If you scroll through Mahesh Bhatt’s Twitter timeline, you’ll find many philosophical musings, accompanied by appropriately abstract imagery that covers everything, from Buddha in a sunset to intersecting railway tracks to a flower blossoming in the middle of the road.
You get the drift.
One of his recent tweets asked, “I have come a long way. Where? I just don’t know where?”
If you, a thoughtful person who respects their broadband connection, choose to watch Sadak 2, you’d be reminded of Bhatt’s Twitter timeline and the aforementioned tweet, except that the film is over 2 hours long and edited with the skills required to dole out a powerpoint presentation.
Within the first 15 minutes, there are two attempts at suicide, both shown graphically. Sanjay Dutt is a ponderous old man, still mourning the loss of the love of his life, played by Pooja Bhatt. Per his auditory hallucinations, he believes she’s waiting for him in the heavens and misses no opportunity to tell us how badly he wants to sneak up there. Alia Bhatt is on the run. She’s out to expose a fake godman who has cast a sinister spell on her family that caused her mother to die, her father to lose it, and introduced an evil step-mother into the mix, of course.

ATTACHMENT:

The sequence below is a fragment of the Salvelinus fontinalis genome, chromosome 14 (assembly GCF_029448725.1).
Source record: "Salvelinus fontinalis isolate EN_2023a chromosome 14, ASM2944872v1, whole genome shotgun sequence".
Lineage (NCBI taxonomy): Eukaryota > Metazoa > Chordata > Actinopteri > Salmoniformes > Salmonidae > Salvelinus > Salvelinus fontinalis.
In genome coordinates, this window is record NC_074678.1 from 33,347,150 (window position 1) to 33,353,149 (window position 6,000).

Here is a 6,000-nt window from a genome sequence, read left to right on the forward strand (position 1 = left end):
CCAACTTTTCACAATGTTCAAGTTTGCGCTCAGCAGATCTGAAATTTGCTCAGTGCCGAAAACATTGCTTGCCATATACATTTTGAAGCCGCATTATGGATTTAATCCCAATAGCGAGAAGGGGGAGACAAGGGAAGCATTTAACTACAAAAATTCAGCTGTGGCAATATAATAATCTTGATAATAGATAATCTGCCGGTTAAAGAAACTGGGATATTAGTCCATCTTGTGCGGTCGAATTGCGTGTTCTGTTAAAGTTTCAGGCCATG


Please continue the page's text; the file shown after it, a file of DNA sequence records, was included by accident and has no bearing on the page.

Bhatt’s some sort of an activist, although a lack of Twitter account seriously made me doubt her credentials. Aditya Roy Kapur starts off as an abusive troll but transforms into a woke fuckboi within 5 minutes. “I was wrong” is all it takes. The film is so dated that the activist group’s outreach programme involves distributing pamphlets outside temples. Damn. So many selfies, yet such little understanding of WhatsApp networks and IT Cells.
Come on, Bollywood. Get with it.
Bhatt is determined to bust dhongi baba’s seedy empire but before that she needs to fulfil her dead mother’s dying wish: make a quick trip to Kailash for some last minute blessings. On the way, she casually picks up Aditya Roy Kapur, who’s supposed to...